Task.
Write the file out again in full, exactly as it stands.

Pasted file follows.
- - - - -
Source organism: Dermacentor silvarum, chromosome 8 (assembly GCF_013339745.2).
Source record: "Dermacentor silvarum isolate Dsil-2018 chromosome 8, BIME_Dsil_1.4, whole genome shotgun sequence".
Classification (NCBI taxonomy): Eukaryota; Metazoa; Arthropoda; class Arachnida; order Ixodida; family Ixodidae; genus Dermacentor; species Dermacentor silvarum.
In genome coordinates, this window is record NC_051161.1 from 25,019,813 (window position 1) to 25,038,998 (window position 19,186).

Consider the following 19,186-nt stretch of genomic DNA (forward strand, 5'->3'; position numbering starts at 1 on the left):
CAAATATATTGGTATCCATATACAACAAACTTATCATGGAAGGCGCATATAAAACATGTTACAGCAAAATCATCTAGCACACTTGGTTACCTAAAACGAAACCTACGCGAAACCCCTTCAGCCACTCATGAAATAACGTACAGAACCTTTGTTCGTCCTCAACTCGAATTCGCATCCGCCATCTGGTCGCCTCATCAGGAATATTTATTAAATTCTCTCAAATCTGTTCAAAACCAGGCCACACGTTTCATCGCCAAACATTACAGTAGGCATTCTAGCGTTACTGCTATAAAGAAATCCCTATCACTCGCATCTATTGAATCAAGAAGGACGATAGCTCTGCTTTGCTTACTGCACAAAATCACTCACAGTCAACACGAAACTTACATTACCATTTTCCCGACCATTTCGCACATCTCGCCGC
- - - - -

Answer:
Source organism: Dermacentor silvarum, chromosome 8 (assembly GCF_013339745.2).
Source record: "Dermacentor silvarum isolate Dsil-2018 chromosome 8, BIME_Dsil_1.4, whole genome shotgun sequence".
Classification (NCBI taxonomy): Eukaryota; Metazoa; Arthropoda; class Arachnida; order Ixodida; family Ixodidae; genus Dermacentor; species Dermacentor silvarum.
In genome coordinates, this window is record NC_051161.1 from 25,019,813 (window position 1) to 25,038,998 (window position 19,186).

Consider the following 19,186-nt stretch of genomic DNA (forward strand, 5'->3'; position numbering starts at 1 on the left):
CAAATATATTGGTATCCATATACAACAAACTTATCATGGAAGGCGCATATAAAACATGTTACAGCAAAATCATCTAGCACACTTGGTTACCTAAAACGAAACCTACGCGAAACCCCTTCAGCCACTCATGAAATAACGTACAGAACCTTTGTTCGTCCTCAACTCGAATTCGCATCCGCCATCTGGTCGCCTCATCAGGAATATTTATTAAATTCTCTCAAATCTGTTCAAAACCAGGCCACACGTTTCATCGCCAAACATTACAGTAGGCATTCTAGCGTTACTGCTATAAAGAAATCCCTATCACTCGCATCTATTGAATCAAGAAGGACGATAGCTCTGCTTTGCTTACTGCACAAAATCACTCACAGTCAACACGAAACTTACATTACCATTTTCCCGACCATTTCGCACATCTCGCCGC